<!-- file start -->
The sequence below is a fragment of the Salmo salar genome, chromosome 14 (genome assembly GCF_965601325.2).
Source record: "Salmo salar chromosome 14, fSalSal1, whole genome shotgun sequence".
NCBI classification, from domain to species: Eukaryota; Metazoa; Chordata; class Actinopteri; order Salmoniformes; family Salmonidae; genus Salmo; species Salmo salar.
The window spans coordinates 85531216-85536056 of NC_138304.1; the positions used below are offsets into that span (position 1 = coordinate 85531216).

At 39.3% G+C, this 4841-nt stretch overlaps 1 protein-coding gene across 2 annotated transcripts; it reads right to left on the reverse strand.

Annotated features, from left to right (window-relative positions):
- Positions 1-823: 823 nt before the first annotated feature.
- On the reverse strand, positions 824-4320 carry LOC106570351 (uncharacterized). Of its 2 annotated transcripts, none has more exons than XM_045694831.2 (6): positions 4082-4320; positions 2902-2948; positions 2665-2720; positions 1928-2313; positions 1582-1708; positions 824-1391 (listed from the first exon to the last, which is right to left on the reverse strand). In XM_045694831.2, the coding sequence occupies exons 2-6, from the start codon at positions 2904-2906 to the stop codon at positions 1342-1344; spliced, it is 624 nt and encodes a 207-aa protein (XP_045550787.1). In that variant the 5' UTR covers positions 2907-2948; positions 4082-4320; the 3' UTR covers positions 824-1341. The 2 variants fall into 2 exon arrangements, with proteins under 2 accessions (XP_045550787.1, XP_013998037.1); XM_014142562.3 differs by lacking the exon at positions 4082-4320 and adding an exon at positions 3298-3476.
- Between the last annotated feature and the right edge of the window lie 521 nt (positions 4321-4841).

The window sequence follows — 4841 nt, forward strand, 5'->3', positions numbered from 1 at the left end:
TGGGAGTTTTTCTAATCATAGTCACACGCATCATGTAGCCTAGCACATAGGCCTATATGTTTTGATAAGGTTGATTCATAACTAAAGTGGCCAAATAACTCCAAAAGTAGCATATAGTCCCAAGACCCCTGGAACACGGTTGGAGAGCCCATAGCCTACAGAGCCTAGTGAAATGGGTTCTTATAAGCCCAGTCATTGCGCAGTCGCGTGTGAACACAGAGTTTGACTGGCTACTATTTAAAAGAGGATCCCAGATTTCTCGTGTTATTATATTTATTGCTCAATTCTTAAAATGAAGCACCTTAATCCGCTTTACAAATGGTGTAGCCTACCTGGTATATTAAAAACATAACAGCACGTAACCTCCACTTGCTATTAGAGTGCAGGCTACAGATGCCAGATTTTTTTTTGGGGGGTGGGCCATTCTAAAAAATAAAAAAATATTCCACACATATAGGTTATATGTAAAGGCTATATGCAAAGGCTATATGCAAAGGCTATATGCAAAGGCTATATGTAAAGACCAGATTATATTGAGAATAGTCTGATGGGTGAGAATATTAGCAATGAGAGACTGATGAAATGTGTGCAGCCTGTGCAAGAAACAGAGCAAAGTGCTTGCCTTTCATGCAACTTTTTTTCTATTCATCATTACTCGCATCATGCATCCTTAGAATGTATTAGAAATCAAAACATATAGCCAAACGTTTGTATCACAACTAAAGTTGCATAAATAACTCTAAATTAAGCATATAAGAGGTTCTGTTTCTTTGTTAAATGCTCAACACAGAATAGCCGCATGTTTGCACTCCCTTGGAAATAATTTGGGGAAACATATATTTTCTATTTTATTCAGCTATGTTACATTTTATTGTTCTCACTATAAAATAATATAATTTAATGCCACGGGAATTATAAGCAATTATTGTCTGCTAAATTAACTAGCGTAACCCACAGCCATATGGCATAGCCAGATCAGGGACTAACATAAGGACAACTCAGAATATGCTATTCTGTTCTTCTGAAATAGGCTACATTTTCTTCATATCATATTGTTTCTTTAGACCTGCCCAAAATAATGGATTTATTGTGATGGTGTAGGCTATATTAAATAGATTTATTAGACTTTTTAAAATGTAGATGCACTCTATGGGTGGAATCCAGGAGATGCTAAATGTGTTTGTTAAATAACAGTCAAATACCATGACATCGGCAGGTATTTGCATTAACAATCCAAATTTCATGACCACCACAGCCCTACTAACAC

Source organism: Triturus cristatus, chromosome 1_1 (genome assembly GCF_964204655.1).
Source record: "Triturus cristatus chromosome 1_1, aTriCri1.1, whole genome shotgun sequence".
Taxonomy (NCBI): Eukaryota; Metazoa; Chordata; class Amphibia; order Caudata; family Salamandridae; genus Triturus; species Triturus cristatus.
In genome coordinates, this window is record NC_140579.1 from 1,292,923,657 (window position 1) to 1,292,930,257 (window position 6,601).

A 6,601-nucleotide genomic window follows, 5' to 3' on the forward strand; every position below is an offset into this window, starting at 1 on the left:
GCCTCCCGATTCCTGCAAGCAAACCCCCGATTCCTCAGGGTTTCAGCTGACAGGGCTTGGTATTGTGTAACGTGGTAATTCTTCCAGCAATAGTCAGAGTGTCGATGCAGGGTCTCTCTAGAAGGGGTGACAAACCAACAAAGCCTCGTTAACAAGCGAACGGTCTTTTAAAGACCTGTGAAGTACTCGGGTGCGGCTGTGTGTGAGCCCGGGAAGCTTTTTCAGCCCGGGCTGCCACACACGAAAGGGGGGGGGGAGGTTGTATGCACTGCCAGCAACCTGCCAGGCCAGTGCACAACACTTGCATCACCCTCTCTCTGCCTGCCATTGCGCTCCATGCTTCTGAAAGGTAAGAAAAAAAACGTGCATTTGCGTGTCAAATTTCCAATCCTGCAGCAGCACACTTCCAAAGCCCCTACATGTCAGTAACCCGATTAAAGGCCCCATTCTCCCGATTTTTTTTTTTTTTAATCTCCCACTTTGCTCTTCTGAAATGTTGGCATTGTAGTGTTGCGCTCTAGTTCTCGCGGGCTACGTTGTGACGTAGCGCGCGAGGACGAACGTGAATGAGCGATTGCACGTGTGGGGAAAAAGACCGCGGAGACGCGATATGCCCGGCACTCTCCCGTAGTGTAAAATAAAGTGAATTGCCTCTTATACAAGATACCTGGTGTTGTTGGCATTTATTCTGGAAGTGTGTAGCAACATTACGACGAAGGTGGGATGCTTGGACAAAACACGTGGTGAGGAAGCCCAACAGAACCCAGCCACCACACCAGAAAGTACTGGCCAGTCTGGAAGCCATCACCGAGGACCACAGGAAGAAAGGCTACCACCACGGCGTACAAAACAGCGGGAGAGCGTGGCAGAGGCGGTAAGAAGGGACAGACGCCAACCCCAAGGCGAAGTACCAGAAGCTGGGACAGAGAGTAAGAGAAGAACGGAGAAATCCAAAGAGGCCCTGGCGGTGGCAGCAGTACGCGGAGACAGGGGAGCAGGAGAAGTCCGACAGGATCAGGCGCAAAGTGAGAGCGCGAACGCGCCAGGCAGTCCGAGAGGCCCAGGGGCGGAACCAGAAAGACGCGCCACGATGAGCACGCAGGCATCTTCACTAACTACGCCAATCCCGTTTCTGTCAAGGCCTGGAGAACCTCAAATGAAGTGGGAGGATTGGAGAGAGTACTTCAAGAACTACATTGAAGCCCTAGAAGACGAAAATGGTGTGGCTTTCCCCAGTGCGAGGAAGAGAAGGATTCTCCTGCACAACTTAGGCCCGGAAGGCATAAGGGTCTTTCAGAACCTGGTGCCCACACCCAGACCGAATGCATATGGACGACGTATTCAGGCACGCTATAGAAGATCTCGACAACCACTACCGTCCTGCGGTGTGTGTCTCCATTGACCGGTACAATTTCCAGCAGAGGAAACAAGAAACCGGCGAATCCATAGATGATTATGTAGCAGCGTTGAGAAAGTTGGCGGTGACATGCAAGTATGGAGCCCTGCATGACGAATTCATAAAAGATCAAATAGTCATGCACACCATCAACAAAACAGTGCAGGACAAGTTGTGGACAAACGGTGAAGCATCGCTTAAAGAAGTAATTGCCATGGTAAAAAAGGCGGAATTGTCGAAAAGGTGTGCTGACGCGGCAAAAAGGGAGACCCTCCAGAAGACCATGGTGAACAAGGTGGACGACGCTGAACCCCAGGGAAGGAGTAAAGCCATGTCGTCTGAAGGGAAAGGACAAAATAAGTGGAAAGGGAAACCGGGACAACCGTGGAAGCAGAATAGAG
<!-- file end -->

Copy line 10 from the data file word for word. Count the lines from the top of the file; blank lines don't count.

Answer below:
The window sequence follows — 4841 nt, forward strand, 5'->3', positions numbered from 1 at the left end: